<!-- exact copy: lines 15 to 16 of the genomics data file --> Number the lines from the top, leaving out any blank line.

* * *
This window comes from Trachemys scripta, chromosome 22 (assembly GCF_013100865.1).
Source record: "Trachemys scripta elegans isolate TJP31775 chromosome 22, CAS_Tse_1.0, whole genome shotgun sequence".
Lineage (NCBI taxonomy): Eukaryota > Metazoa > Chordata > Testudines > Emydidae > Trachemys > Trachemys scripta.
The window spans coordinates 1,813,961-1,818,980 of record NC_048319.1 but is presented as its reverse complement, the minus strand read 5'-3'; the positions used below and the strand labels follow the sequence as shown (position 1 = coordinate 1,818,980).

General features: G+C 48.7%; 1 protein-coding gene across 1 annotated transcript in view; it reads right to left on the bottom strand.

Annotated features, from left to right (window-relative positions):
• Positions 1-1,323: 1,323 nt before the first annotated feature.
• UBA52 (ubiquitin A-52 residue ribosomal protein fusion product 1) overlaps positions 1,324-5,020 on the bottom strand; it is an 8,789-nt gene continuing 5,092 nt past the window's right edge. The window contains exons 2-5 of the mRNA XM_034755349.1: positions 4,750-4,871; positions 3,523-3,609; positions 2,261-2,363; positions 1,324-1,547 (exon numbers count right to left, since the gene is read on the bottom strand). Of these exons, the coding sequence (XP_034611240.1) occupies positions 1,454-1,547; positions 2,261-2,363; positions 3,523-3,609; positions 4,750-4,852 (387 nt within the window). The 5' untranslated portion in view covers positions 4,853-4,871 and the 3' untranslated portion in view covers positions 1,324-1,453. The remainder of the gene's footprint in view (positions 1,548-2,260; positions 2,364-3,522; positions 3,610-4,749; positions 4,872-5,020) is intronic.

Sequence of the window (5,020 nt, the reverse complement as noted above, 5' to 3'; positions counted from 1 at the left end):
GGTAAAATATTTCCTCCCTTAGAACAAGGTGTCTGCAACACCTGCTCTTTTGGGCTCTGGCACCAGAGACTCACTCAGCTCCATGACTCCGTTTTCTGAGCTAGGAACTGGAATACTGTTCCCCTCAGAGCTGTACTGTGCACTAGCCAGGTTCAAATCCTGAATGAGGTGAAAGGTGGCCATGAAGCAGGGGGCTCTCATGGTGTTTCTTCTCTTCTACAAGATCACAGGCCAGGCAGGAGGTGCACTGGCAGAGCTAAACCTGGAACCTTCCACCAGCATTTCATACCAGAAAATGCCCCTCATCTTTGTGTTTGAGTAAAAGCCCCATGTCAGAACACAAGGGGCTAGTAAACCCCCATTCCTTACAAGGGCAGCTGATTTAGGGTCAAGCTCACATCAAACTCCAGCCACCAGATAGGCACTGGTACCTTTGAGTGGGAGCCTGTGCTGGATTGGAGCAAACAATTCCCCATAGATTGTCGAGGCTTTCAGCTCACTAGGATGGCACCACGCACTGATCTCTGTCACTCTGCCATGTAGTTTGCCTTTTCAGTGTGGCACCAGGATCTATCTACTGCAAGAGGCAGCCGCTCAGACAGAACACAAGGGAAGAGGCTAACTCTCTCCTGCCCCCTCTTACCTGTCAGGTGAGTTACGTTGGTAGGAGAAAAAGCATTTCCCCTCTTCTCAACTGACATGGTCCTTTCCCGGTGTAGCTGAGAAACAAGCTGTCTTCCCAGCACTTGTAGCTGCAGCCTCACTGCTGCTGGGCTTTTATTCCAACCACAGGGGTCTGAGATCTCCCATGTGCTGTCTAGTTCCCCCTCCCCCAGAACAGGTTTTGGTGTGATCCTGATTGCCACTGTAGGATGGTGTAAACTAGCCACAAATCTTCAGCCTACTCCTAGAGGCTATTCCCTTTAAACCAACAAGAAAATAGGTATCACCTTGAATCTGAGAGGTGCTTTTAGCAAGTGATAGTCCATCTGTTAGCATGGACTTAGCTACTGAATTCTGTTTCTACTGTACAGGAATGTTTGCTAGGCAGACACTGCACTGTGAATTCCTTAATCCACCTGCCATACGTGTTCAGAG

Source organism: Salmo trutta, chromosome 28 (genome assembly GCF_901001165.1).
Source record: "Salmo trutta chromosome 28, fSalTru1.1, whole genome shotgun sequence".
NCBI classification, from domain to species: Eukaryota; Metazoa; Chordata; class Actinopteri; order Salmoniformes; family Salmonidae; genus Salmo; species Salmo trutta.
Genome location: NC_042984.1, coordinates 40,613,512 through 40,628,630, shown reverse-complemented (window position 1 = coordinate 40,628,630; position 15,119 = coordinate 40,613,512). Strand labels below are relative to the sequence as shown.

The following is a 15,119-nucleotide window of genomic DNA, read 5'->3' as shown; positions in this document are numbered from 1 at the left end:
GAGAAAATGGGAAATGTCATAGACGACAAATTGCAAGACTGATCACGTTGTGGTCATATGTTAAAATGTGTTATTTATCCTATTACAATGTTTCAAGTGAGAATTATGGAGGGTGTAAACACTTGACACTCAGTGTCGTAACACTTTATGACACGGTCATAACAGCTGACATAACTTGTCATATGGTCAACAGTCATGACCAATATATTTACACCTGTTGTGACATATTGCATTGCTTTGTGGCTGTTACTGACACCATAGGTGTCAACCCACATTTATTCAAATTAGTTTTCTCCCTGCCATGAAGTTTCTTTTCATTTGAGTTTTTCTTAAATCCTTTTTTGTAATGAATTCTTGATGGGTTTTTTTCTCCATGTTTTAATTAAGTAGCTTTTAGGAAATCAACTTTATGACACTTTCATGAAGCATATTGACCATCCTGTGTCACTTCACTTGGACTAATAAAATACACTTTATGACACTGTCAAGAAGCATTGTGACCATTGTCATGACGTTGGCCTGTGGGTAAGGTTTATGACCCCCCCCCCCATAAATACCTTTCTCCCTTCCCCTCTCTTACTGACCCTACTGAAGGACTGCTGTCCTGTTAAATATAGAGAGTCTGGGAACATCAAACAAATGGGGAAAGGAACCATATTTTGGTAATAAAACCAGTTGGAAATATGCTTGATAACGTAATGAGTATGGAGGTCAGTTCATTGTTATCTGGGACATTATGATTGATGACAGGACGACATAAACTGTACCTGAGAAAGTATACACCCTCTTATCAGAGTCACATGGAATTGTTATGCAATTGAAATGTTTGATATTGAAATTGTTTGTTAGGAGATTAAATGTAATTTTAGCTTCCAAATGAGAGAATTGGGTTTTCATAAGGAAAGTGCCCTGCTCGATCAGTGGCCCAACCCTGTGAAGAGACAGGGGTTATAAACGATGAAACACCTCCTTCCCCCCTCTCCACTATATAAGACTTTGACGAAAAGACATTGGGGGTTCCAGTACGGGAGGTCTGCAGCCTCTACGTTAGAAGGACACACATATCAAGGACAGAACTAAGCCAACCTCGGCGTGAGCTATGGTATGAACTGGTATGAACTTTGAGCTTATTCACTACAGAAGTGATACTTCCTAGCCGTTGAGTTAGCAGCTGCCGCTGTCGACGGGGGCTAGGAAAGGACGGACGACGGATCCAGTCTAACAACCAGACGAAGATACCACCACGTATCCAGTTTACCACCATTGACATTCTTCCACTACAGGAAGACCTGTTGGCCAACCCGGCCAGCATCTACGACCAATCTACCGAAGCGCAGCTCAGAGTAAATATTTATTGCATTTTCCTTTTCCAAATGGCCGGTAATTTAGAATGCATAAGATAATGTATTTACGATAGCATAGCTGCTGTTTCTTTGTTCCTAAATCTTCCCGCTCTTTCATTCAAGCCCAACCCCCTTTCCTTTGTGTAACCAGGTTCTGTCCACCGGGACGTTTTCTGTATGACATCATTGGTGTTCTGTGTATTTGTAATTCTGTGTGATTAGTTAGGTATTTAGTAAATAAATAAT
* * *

The following is a 15,119-nucleotide window of genomic DNA, read 5'->3' as shown; positions in this document are numbered from 1 at the left end:
GAGAAAATGGGAAATGTCATAGACGACAAATTGCAAGACTGATCACGTTGTGGTCATATGTTAAAATGTGTTATTTATCCTATTACAATGTTTCAAGTGAGAATTATGGAGGGTGTAAACACTTGACACTCAGTGTCGTAACACTTTATGACACGGTCATAACAGCTGACATAACTTGTCATATGGTCAACAGTCATGACCAATATATTTACACCTGTTGTGACATATTGCATTGCTTTGTGGCTGTTACTGACACCATAGGTGTCAACCCACATTTATTCAAATTAGTTTTCTCCCTGCCATGAAGTTTCTTTTCATTTGAGTTTTTCTTAAATCCTTTTTTGTAATGAATTCTTGATGGGTTTTTTTCTCCATGTTTTAATTAAGTAGCTTTTAGGAAATCAACTTTATGACACTTTCATGAAGCATATTGACCATCCTGTGTCACTTCACTTGGACTAATAAAATACACTTTATGACACTGTCAAGAAGCATTGTGACCATTGTCATGACGTTGGCCTGTGGGTAAGGTTTATGACCCCCCCCCCCATAAATACCTTTCTCCCTTCCCCTCTCTTACTGACCCTACTGAAGGACTGCTGTCCTGTTAAATATAGAGAGTCTGGGAACATCAAACAAATGGGGAAAGGAACCATATTTTGGTAATAAAACCAGTTGGAAATATGCTTGATAACGTAATGAGTATGGAGGTCAGTTCATTGTTATCTGGGACATTATGATTGATGACAGGACGACATAAACTGTACCTGAGAAAGTATACACCCTCTTATCAGAGTCACATGGAATTGTTATGCAATTGAAATGTTTGATATTGAAATTGTTTGTTAGGAGATTAAATGTAATTTTAGCTTCCAAATGAGAGAATTGGGTTTTCATAAGGAAAGTGCCCTGCTCGATCAGTGGCCCAACCCTGTGAAGAGACAGGGGTTATAAACGATGAAACACCTCCTTCCCCCCTCTCCACTATATAAGACTTTGACGAAAAGACATTGGGGGTTCCAGTACGGGAGGTCTGCAGCCTCTACGTTAGAAGGACACACATATCAAGGACAGAACTAAGCCAACCTCGGCGTGAGCTATGGTATGAACTGGTATGAACTTTGAGCTTATTCACTACAGAAGTGATACTTCCTAGCCGTTGAGTTAGCAGCTGCCGCTGTCGACGGGGGCTAGGAAAGGACGGACGACGGATCCAGTCTAACAACCAGACGAAGATACCACCACGTATCCAGTTTACCACCATTGACATTCTTCCACTACAGGAAGACCTGTTGGCCAACCCGGCCAGCATCTACGACCAATCTACCGAAGCGCAGCTCAGAGTAAATATTTATTGCATTTTCCTTTTCCAAATGGCCGGTAATTTAGAATGCATAAGATAATGTATTTACGATAGCATAGCTGCTGTTTCTTTGTTCCTAAATCTTCCCGCTCTTTCATTCAAGCCCAACCCCCTTTCCTTTGTGTAACCAGGTTCTGTCCACCGGGACGTTTTCTGTATGACATCATTGGTGTTCTGTGTATTTGTAATTCTGTGTGATTAGTTAGGTATTTAGTAAATAAATAAT